Fitbit is a small electronic activity monitor that you clip to your belt, bra, or some other article of clothing. It tracks steps taken, distance traveled, stairs climbed, and hours of sleep. Through your home computer and network, it transmits that information to a website where you can track your progress over time, or if you have an iPhone or iPad, it can synchronize this data to an iPhone app. It is an ingenious, inexpensive, and possibly life-saving piece of wearable technology.
The Fitbit Ultra is still available from some retailers, but the company has discontinued it. The square object is a stand for the recharger and sync cradle, which attaches to your Mac (or some lesser computer) via USB. The Fitbit Ultra itself is quite small, as you can see from the quarter. Not shown is the cloth Sleep Band for holding the Fitbit on your wrist as you sleep. Click on image for larger version.
The Fitbit can’t make you more active, but it certainly can document with great precision your level of activity. As a general rule, adults should walk roughly 10,000 steps every day to keep all the various body parts happy, and get eight hours of sleep. In the U.S., only a fraction of adults reach the step goal, and sleep deprivation is increasingly seen as serious problem rivaling excess weight.
Fitbit One is the replacement for the Fitbit Ultra. A very short USB cable has replaced the recharging cradle, with a custom clip at one to hold the electrical connections. Below the quarter you can see the USB Bluetooth dongle that allows the Fitbit One to talk wirelessly to your Mac. (It can also use Bluetooth to talk wirelessly to an iPhone 4S or later, or an iPad 2 or later). The object in the bottom right corner is a flexible holster for the Ultra, with a strong metal clip, for clipping to belts, pockets, pants, bras and other items of clothing. Not shown is the cloth Sleep Band for holding the Fitbit on your wrist as you sleep. Click on image for larger version.
Monitoring steps can be done with a mechanical pedometer, but pedometers are generally not that reliable, and keep no records. The Fitbit not only reliably tracks your steps, but also the number of floors you’ve climbed in a day. It uses multiple electronic accelerometers to also track the intensity of your activity, and keep track of your activity for as long as a week between recharges. Periodic syncing to your iPhone, iPad or computer allows you to gather extensive evidence regarding your level of activity, and the Fitbit website awards badges as you reach certain milestones, such meeting your step quota, or quota for floors climbed, or distance. You can receive a weekly summary of your activity and badges earned by e-mail.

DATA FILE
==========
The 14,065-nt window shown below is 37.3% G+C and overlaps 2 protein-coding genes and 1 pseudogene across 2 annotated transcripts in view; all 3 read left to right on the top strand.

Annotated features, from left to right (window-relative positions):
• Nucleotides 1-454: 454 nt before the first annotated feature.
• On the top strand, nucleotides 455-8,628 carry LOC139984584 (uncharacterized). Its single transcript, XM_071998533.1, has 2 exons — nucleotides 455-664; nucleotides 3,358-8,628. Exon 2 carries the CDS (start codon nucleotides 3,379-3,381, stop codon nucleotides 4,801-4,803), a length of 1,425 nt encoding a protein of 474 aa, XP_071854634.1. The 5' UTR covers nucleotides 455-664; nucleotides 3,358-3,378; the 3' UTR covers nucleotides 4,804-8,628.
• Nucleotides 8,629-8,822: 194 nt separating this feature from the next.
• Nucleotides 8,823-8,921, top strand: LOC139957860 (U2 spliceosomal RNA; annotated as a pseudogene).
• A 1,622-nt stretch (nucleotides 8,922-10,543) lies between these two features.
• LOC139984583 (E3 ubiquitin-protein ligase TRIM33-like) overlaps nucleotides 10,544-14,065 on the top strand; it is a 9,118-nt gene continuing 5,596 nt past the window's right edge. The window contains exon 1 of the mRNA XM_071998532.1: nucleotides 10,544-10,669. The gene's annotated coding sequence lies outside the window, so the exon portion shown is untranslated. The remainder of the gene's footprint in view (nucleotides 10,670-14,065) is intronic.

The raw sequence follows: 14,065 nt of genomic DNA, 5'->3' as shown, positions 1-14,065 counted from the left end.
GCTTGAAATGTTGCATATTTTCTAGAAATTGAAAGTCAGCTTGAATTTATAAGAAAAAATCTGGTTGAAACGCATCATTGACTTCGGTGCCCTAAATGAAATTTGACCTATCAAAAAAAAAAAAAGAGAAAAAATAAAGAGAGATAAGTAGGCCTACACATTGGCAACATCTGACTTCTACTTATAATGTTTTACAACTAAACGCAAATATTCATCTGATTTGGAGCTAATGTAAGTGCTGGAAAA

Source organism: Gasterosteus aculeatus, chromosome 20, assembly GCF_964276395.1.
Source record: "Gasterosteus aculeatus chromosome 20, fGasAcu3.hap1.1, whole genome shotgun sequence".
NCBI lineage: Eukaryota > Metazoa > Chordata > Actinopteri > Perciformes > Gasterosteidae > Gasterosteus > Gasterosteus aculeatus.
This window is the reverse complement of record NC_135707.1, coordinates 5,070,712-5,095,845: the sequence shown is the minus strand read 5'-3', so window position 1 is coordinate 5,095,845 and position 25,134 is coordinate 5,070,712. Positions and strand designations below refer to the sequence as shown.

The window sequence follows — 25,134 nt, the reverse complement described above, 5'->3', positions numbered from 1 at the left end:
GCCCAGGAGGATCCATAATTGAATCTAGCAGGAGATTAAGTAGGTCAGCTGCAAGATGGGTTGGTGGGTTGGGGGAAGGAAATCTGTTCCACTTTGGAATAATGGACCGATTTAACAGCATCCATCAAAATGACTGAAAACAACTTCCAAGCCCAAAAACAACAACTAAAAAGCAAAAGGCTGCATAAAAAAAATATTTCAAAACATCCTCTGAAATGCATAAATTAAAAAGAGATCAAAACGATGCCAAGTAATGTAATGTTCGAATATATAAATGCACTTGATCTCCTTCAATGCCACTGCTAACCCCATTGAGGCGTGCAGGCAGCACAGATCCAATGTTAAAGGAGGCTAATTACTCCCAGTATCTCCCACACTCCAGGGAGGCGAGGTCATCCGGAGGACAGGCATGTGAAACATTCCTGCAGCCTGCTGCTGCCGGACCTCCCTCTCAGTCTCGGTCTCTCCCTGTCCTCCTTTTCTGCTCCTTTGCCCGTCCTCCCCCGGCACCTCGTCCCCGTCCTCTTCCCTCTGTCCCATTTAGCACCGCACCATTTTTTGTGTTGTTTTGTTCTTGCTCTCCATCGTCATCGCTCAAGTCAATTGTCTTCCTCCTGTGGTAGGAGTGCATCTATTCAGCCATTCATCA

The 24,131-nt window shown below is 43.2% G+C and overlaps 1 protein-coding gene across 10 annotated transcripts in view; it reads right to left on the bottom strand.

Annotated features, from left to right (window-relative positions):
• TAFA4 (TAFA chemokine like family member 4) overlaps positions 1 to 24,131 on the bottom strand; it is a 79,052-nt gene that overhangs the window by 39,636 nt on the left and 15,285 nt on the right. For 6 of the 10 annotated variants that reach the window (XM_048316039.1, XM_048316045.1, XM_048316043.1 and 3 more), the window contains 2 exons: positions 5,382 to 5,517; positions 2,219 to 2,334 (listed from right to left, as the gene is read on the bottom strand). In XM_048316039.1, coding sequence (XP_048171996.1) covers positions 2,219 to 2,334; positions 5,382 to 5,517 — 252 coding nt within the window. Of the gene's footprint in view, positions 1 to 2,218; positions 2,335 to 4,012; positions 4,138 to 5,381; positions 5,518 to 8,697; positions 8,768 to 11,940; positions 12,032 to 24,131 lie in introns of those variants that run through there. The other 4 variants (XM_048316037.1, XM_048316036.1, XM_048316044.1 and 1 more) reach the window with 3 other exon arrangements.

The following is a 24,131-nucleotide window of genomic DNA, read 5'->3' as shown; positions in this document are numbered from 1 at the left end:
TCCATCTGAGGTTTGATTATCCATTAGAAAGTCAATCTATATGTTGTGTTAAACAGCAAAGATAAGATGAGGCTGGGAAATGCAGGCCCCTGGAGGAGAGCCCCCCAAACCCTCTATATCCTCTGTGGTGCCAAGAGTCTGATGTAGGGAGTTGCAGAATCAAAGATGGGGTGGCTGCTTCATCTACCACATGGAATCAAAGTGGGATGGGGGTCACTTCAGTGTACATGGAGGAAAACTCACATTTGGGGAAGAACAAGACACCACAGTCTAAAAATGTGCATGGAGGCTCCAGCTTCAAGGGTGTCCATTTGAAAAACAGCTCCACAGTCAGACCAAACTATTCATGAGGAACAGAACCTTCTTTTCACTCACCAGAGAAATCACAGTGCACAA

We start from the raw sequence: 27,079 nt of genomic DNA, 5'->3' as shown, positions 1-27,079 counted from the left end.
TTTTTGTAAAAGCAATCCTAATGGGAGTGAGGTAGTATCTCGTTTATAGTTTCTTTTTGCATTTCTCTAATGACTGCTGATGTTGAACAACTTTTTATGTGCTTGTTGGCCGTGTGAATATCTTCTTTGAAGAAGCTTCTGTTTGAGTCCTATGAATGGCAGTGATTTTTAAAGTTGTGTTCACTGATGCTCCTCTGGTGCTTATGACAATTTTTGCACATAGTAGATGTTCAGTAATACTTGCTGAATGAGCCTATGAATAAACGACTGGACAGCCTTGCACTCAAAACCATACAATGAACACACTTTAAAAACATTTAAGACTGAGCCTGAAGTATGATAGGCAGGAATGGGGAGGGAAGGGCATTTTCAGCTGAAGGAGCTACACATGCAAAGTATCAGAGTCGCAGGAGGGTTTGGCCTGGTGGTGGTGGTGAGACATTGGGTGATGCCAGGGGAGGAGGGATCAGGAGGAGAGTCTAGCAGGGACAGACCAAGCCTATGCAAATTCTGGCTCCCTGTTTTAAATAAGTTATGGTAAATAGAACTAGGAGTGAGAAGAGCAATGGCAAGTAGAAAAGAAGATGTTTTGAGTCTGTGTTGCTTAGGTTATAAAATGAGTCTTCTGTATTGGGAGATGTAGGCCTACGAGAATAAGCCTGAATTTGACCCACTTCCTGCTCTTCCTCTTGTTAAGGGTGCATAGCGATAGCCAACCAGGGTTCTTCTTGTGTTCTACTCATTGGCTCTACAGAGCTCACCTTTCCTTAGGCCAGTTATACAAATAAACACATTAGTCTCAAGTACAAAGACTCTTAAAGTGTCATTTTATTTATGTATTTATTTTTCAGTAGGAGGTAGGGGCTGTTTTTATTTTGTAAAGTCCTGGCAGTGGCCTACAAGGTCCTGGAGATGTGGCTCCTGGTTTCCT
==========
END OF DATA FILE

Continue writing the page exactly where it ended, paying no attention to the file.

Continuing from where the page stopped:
Sleep tracking is where the Fitbit really shines, as conventional sleep logs are difficult to accurately maintain. You wear the Fitbit attached to a wristband, and it tracks your body motion during sleep. Most people will probably be shocked at how poorly they sleep, and having a running record provides a powerful incentive to work on getting a proper night’s rest.
This screen shot from the Fitbit iPhone app shows a summary of activity so far that day. The same app is used on the iPad, but unfortunately is not designed for the iPad; it looks exactly the same, just larger. Click on image for slightly larger version.
The Fitbit website also allows you to track your food intake, but as this is a manual process, it isn’t as easy as activity tracking. You enter items in the food log via a computer, or an iPhone app, and while it is well designed, it is by no means automatic. The web site also allows you to log heart rate, blood pressure, and glucose readings, but like the food log, these must be entered manually.
Both of us tested the Fitbit Ultra tracker, and quickly found the ease of use to be addicting. We both wore it everywhere except the shower and swimming, tracking our steps, floors, and sleep. Both of us soon found ourselves going out of our way to meet the daily step and floor quota, and slowly but surely carving out time for good, quality sleep. We like the way the Fitbit provides feedback on activity and sleep with minimal effort. We found another app that requires less effort to record what we eat. Living healthy requires a balance between level of activity, good nutrition, and adequate sleep.
Scrolling the summary screen on the Fitbit iPhone app brings up more information, including weight (measured by a different device, the Fitbit Aria wireless bathroom scale) and the sleep summary. The Fitbit recorded that the wearer went to bed late, got up early, and woke up three times during the night, for a pathetic five hours and twelve minutes of sleep, well under the recommended eight hours. Click on image for slightly larger version.
An accident severely damaged one of the Fitbit Ultras, and we replaced it with the new Fitbit One. The design and peripherals differ, but it has the same basic functions. For reasons not entirely clear, it isn’t as good at detecting climbing floors; after a day that involved climbing 12 to 18 floors, it often credits you with only four or five. The Fitbit One (unlike the older Ultra) is also supposed to sync with an iPhone or iPad over Bluetooth, and it does -- maybe. The iPhone needs to be an iPhone 4S or newer, and the iPad must be an iPad 2 or newer; older iPhones and iPads don’t support Bluetooth syncing.
We are great fans of the Fitbit, going so far as to encourage friends, relatives, and coworkers and sometimes complete strangers to get one. It is a tiny piece of technology with the potential to extend your life.
Fitbit One wireless activity and sleep tracker
$99.95. The Fitbit One, and its less expensive (and less capable) sister, the Fitbit Zip, are also sold by Apple’s on-line store, and at larger Apple brick-and-mortar stores.